Credit card chaos causes concern

CREDIT card debt was the focus of a consumer protection conference in Perth last week.

So widespread is the problem be-coming, according to the Australian Consumers Association, that the State Government has been called upon to make changes to the WA Consumer Credit Code and put a check on credit card providers.

The Reserve Bank of Australia is already examining the regulatory regime covering credit cards in Australia. It wants to bring down credit card costs, reduce costs for shopkeepers and introduce more competition.

But while the Government can take some steps to rein in aggressive selling practices by financial institutions, the onus still lies on people’s restraint.

The Australian Consumers Association says that, if a person has an inappropriate type of credit card for their needs, it could cost them dearly in interest.

“Make sure you’ve got the best credit card for your needs before you start ‘bashing the plastic’ in a Christmas shopping spree,” the ACA’s December issue of Choice says.

The ACA believes the consumer should get a card that suits their spending habits.

“If you know you’ll have an outstanding balance on your credit card some or most of the time, you need a no-frills card with the lowest possible interest rate,” the magazine says.

Interest-free days are more important if the consumer plans to pay the amount off as quickly as possible.

But while there is concern that consumers are taking to credit cards too well, consumer groups also point the finger at the financial institutions and the regulators.

At the conference, Australian Consumer Association chief exec-utive Louise Sylvan warned consumers that interest rates on credit cards made them one of the most expensive forms of credit on offer.

Ms Sylvan agrees that consumers are not entirely to blame for the increase in credit card debt.

“It shouldn’t just be ‘buyer beware’. Banks and other credit providers need to be reined in on their credit card offers,” she said.

“Unsolicited increases in credit limits, failure to assess the consumer’s capacity to repay, and ‘health warnings’ on credit card statements warning about the high cost of only paying minimum amounts are a few of the areas where urgent steps are needed.

“We need government leadership in legislating for better practices by credit providers and more pressure needs to be placed on the banks for keeping credit card interest rates excessively high.”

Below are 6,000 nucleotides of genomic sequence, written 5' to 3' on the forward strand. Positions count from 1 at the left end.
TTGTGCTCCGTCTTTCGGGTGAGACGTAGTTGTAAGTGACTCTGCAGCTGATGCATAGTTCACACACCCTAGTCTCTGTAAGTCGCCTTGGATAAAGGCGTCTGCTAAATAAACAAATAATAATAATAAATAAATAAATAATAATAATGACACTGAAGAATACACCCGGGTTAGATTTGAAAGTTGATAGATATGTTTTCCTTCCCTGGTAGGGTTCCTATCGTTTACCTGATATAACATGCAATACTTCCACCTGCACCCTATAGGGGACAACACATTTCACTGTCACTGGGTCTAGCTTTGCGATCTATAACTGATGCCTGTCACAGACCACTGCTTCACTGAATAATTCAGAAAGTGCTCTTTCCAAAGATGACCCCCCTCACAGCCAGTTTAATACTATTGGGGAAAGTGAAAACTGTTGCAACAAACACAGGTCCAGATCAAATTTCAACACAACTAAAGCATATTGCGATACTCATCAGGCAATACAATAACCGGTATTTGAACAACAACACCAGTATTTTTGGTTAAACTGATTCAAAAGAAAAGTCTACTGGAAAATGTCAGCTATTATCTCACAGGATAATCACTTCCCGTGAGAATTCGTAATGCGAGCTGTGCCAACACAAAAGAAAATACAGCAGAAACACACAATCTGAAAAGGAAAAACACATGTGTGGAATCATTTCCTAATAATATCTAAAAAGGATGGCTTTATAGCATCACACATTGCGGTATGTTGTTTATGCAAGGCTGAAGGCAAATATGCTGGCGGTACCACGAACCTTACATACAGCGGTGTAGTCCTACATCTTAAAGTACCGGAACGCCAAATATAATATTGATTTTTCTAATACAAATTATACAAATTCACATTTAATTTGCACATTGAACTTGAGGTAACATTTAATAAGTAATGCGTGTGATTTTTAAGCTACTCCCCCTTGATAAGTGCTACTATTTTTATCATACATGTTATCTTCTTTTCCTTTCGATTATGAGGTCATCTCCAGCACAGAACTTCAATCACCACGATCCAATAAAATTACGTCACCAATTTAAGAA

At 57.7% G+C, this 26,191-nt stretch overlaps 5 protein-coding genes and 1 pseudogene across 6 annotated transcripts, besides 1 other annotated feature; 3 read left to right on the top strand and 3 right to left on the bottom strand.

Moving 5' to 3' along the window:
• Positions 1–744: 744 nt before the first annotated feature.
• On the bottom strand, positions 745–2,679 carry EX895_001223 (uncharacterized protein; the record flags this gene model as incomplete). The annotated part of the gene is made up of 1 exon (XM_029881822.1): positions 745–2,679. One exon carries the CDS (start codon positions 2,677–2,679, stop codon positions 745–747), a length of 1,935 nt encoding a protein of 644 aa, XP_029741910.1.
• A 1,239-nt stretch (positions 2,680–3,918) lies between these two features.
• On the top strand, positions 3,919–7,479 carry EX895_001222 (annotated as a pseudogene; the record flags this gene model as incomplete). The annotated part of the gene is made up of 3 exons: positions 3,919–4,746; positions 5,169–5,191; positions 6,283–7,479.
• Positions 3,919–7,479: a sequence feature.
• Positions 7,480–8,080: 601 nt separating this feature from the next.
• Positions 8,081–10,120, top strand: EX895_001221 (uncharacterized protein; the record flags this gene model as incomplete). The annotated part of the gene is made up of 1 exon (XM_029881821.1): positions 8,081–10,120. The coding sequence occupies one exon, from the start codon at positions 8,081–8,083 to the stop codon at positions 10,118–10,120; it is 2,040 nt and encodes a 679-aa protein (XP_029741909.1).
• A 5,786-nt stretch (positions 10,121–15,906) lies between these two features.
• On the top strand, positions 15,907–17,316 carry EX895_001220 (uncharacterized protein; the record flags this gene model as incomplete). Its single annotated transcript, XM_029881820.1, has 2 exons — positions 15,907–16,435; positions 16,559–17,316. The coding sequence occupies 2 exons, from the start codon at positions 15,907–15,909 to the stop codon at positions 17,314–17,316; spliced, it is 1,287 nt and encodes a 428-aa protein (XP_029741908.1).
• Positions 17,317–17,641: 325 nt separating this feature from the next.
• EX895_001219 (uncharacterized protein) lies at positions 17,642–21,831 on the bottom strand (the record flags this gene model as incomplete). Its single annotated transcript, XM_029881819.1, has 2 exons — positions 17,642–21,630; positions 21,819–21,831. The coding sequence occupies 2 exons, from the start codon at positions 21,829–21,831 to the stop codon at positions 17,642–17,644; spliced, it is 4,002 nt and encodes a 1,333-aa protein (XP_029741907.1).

But regardless of where the blame lies, credit card debt is rising at such a rate that it is difficult to ignore.

Over the past seven years there has been a 46 per cent increase in the number credit cards in use. Almost 10 million credit cards are on issue, with 90 per cent controlled by the big four banks, the National Australia Bank, Commonwealth Bank, ANZ and Westpac.

A report by KPMG found that, in the past year, the amount owed by Australians has increased 20 per cent to $18.5 billion and has doubled since 1998 – despite relatively low interest rates.

Figures released by Dun & Bradstreet earlier this month provided a similarly grim outlook. Dun &Bradstreet believes consumer debt levels reached $72.5 billion at the end of September.

Outstanding credit card limits have also doubled since 1998, rising from $27 billion to peak at $55.7 billion in September.

And it appears consumers are al-ready caught out.

Dun & Bradstreet Australia & New Zealand chief executive Christine Christian said their was evidence of a direct correlation between rising personal debt levels, through credit card use, and the rise in personal bankruptcy levels.

“In the second quarter of 2001, personal bankruptcies were higher than at any other time in the last five years,” Ms Christian said.

Personal bankruptcies jumped from around 5,000 in the third quarter of 2000 to more than 6,500 in the third quarter of this year.

Around Australia, Queensland re-corded the highest number of bankruptcies in the second quarter of 2001, with 2,041. New South Wales was second with 1,866, followed by Victoria with 1,407, South Australia with 693 and Tasmania 263.

WA had 672 personal bankruptcies during the second quarter.

One group benefiting from the increasing use of debt by consumers to pay for purchasers is, of course, the debt collection agencies such as Dun & Bradstreet.

Although personal debt is already on the increase, there is more to come. Ms Christian estimates that, over the next four years, the consumer debt collection market is set to grow by another third, from $250 million this year to $370 million in 2005.

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